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    Marked growth in per capita disposable income in Québec and its administrative regions in 2020

    Notice of release

    Québec, May 30, 2022. – Despite the decline in economic activity caused by the health crisis, per capita disposable income increased by 8.2% in 2020 in Québec. This was the strongest growth in current dollars since 1984. This sharp increase in disposable income was mostly due to the various support measures put in place by the federal government in response to the COVID-19 crisis, which more than offset the decline in labour income. This finding comes from the publication Bulletin sur le revenu disponible released today by the Institut de la statistique du Québec.

    Disposable income up by more than 6.0% in all regions

    In 2020, per capita disposable income rose significantly in all 17 of Québec’s administrative regions, propelled by an unprecedented increase in government transfers. The strongest increases were recorded in the regions of Nord-du-Québec (+9.5%) and Laval (+9.0%).

    According to preliminary data for 2020, Montérégie ($34,369) had the highest per capita disposable income in Québec. It was immediately followed by the Capitale-Nationale ($34,196) and Montréal ($34,019) regions. In contrast, the Mauricie region ($29,892) had the lowest per capita disposable income.

    Unprecedented growth in government transfers

    Current transfers received from governments, which represent the second largest source of income for individuals, increased in Québec as a whole by 38.1% in 2020 to $9,604 per capita. This exceptional growth was mainly due to the various support measures introduced in 2020 by the Canadian government to mitigate the economic consequences of the health crisis. The main measures were, in order of importance, the Canada Emergency Response Benefit (CERB), the Canada Recovery Benefit (CRB), and the Canada Emergency Student Benefit (CESB).

    On a regional level, the areas that registered the strongest growth in government transfers per capita were Montréal (+49.3%) and the four adjacent regions, namely Laval (+50.4%), Laurentides (+40.5%), Montérégie (+38.4%), and Lanaudière (+37.1%). In general, a greater proportion of workers in these regions appear to have used the income support measures such as the CERB and CRB, and for longer than workers in the rest of Québec.

    Portrait of regional county municipalities (RCMs)

    At the RCM level, the largest increases in per capita disposable income in 2020 were observed in the territories of the Kativik Regional Government (+12.7%) in the Nord-du-Québec region, in the Robert-Cliche RCM (+11.9%) in Chaudière-Appalaches, in the Jardins-de-Napierville RCM (+11.8%) in Montérégie, and in the Pays-d’en-Haut RCM (+11,8 %) in the Laurentides region.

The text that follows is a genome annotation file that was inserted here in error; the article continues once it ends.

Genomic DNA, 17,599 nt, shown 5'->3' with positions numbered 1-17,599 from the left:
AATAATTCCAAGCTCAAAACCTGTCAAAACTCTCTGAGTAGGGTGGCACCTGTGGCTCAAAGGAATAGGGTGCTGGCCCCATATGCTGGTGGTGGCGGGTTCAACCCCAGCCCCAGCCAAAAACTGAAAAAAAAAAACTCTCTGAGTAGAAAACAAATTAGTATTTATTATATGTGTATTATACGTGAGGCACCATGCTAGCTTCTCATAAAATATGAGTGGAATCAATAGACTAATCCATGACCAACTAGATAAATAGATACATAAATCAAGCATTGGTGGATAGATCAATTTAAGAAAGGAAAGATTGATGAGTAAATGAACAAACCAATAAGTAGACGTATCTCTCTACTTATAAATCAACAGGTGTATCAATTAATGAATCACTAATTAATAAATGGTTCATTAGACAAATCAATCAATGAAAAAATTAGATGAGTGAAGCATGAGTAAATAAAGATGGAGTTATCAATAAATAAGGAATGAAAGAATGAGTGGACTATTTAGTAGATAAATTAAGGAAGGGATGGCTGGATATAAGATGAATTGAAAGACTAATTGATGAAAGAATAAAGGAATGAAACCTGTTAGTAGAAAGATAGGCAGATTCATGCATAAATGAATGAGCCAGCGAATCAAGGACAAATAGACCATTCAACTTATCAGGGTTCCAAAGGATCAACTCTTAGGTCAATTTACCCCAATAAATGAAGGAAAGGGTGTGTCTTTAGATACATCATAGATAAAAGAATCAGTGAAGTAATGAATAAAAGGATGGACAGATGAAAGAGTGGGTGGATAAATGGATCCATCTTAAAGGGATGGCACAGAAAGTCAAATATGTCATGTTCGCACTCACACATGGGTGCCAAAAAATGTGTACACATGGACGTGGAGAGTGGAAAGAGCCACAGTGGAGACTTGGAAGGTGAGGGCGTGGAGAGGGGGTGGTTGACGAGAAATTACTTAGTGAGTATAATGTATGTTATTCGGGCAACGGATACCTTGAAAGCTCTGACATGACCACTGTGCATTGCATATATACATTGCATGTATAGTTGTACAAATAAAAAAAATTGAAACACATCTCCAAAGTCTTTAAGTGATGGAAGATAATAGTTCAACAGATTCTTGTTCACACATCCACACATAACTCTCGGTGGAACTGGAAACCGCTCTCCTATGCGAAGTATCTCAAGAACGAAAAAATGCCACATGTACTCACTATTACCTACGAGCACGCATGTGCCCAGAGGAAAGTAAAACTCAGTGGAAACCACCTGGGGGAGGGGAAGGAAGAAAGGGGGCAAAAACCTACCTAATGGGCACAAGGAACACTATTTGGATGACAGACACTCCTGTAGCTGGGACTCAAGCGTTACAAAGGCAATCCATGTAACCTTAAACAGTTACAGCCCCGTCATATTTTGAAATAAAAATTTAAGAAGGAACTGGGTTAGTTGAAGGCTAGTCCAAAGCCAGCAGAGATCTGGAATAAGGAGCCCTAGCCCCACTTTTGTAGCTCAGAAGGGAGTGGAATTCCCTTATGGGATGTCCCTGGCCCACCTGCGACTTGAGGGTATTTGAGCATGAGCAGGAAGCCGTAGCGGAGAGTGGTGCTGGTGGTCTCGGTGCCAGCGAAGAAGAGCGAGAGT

The Caniapiscau RCM ($44,497) in Côte-Nord, whose economy is largely based on the mining industry, had the highest disposable income. The RCMs located on the outskirts of Montréal and those around Québec City also did well, and their per capita disposable income was generally higher than the provincial average. This was the case for La Vallée-du-Richelieu ($37,711) on Montréal’s South Shore, and La Jacques-Cartier ($38,324) in the suburbs of Québec City.

    Per capita disposable income, Québec RCMs, 2020 (map in French only)

    Carte du revenu disponible par habitant, 2020 pour les 17 régions administratives du Québec

    Note
    According to the new administrative region boundaries that came into effect on July 28, 2021, following the publication of Order in Council 961-2021. On that date, the La Haute-Yamaska and Brome-Missisquoi RCMs changed their administrative region from Montérégie to Estrie.

    Sources
    Data on disposable income:
    Institut de la statistique du Québec, Ministère des Affaires municipales et de l’Habitation, Ministère de l’Enseignement supérieur, Cree Hunters and Trappers Income Security Board, Retraite Québec, Revenu Québec, Indigenous Services Canada, Société de l’assurance automobile du Québec, Société d’habitation du Québec, and Statistics Canada.
    Data on administrative boundaries:
    Ministère de l’Énergie et des Ressources naturelles, Système sur les découpages administratifs.

    What is per capita disposable income?

    To obtain per capita disposable income, the income of all the residents of a given area, such as labour income, net income of unincorporated business, net property income and social benefits, is first added up. Then, current transfers paid by these residents to other institutional sectors, including personal income taxes, contributions to social insurance plans and contributions to defined benefit and defined contribution pension plans, are subtracted. Lastly, the result is divided by the total population in the area. Therefore, disposable income is the amount available to individuals for final consumption of goods and services and for voluntary savings.

    For more informations

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